Skip to content

Readers like you keep news free for everyone.

More than 5,000 readers have already pitched in to keep free access to The Journal.

For the price of one cup of coffee each week you can help keep paywalls away.

Michael Martin celebrates being elected the new leader of Fianna Fail in 2011.
Michael Martin celebrates being elected the new leader of Fianna Fail in 2011.
Image: Mark Stedman/Photocall Ireland

Fianna Fáil back on top in new opinion poll

This is the second opinion poll in the last two weeks that has seen Fianna Fáil rise to the top.
Feb 17th 2013, 10:57 AM 14,341 232

FIANNA FÁIL HAS topped a second opinon poll, reaffirming its new position as the most popular political party in Ireland.

The Millward Brown Poll, published in the Sunday Independent today puts the party at 27 per cent, ahead of Fine Gael on 25 per cent and Labour on 13 per cent.

Sinn Féin regained its standing after a two point drop in last weekend’s poll, now on 20 per cent and 14 per cent of those polled supported ‘Others’.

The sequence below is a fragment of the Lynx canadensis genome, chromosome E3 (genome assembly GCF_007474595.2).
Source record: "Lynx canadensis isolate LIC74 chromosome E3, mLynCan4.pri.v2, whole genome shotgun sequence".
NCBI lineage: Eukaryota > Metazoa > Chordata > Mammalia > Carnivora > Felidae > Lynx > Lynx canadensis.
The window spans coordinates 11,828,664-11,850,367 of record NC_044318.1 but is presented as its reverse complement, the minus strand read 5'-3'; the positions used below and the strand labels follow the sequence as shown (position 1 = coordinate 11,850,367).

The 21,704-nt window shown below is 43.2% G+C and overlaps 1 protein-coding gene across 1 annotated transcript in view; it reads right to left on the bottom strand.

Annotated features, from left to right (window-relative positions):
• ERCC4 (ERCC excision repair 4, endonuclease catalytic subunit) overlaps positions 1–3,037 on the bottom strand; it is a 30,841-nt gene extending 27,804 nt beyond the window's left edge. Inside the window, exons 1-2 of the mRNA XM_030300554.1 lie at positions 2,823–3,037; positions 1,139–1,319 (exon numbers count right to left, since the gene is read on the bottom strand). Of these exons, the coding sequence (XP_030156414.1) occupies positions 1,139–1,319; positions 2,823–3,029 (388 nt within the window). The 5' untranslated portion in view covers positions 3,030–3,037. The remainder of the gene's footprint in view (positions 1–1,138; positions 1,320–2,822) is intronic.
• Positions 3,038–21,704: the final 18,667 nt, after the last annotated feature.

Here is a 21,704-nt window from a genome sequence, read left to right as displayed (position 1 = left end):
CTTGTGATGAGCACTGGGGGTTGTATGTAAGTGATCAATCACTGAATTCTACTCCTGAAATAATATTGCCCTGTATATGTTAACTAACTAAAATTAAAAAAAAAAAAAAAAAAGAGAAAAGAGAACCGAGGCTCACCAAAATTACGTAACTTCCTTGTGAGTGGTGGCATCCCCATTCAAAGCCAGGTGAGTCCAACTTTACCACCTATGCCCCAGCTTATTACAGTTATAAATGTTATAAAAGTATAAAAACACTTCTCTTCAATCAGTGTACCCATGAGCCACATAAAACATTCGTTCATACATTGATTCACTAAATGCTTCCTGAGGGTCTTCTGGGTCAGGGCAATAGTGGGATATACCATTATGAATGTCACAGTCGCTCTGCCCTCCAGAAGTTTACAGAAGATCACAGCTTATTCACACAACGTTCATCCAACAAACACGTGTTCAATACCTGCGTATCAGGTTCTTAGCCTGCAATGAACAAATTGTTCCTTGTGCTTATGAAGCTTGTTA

Last week’s poll, which saw Fianna Fáil rise to the top again after less than two years out of government, was questioned as it was conducted around the time of the Magdalene report and before the promissory note deal. However today’s poll, the first taken after the deal, puts the party another point ahead of Fine Gael.

With Sinn Féin on 20 per cent, if these results are seen in the next general election, the two parties could form a coalition.

Speaking to TheJournal.ie earlier this week, Fianna Fáil leader Michael Martin said sharing power was not on his horizon but that he was “not ruling anything out”.

Making a difference

A mix of advertising and supporting contributions helps keep paywalls away from valuable information like this article.

Over 5,000 readers like you have already stepped up and support us with a monthly payment or a once-off donation.

For the price of one cup of coffee each week you can make sure we can keep reliable, meaningful news open to everyone regardless of their ability to pay.

“We don’t bring in people from outside of the government, there’s no change to the electoral system,” he said. “So people are rightly sort of disillusioned with the lack of any radical political reform.”

Send a tip to the author

Michelle Hennessy

COMMENTS (232)

    Back to top